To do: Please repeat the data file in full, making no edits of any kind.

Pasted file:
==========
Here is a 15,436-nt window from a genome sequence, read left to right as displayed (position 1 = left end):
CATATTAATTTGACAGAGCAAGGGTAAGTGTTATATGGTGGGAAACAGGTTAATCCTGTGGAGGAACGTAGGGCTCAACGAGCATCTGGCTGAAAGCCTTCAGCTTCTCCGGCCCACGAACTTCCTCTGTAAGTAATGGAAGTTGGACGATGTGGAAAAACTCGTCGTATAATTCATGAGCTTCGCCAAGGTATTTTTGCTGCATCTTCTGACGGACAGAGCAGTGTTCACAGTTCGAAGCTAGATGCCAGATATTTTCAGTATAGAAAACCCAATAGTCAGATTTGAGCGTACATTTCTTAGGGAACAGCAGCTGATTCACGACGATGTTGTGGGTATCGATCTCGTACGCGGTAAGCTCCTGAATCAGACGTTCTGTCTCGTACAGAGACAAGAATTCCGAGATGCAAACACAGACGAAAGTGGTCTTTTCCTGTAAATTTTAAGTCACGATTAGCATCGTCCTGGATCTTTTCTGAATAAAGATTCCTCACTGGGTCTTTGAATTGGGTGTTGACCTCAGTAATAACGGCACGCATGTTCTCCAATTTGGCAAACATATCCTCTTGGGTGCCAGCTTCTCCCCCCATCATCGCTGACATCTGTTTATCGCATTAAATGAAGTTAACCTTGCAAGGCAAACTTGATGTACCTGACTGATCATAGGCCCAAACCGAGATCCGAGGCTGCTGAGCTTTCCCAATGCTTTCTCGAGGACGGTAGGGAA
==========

Here is a 15,436-nt window from a genome sequence, read left to right as displayed (position 1 = left end):
CATATTAATTTGACAGAGCAAGGGTAAGTGTTATATGGTGGGAAACAGGTTAATCCTGTGGAGGAACGTAGGGCTCAACGAGCATCTGGCTGAAAGCCTTCAGCTTCTCCGGCCCACGAACTTCCTCTGTAAGTAATGGAAGTTGGACGATGTGGAAAAACTCGTCGTATAATTCATGAGCTTCGCCAAGGTATTTTTGCTGCATCTTCTGACGGACAGAGCAGTGTTCACAGTTCGAAGCTAGATGCCAGATATTTTCAGTATAGAAAACCCAATAGTCAGATTTGAGCGTACATTTCTTAGGGAACAGCAGCTGATTCACGACGATGTTGTGGGTATCGATCTCGTACGCGGTAAGCTCCTGAATCAGACGTTCTGTCTCGTACAGAGACAAGAATTCCGAGATGCAAACACAGACGAAAGTGGTCTTTTCCTGTAAATTTTAAGTCACGATTAGCATCGTCCTGGATCTTTTCTGAATAAAGATTCCTCACTGGGTCTTTGAATTGGGTGTTGACCTCAGTAATAACGGCACGCATGTTCTCCAATTTGGCAAACATATCCTCTTGGGTGCCAGCTTCTCCCCCCATCATCGCTGACATCTGTTTATCGCATTAAATGAAGTTAACCTTGCAAGGCAAACTTGATGTACCTGACTGATCATAGGCCCAAACCGAGATCCGAGGCTGCTGAGCTTTCCCAATGCTTTCTCGAGGACGGTAGGGAA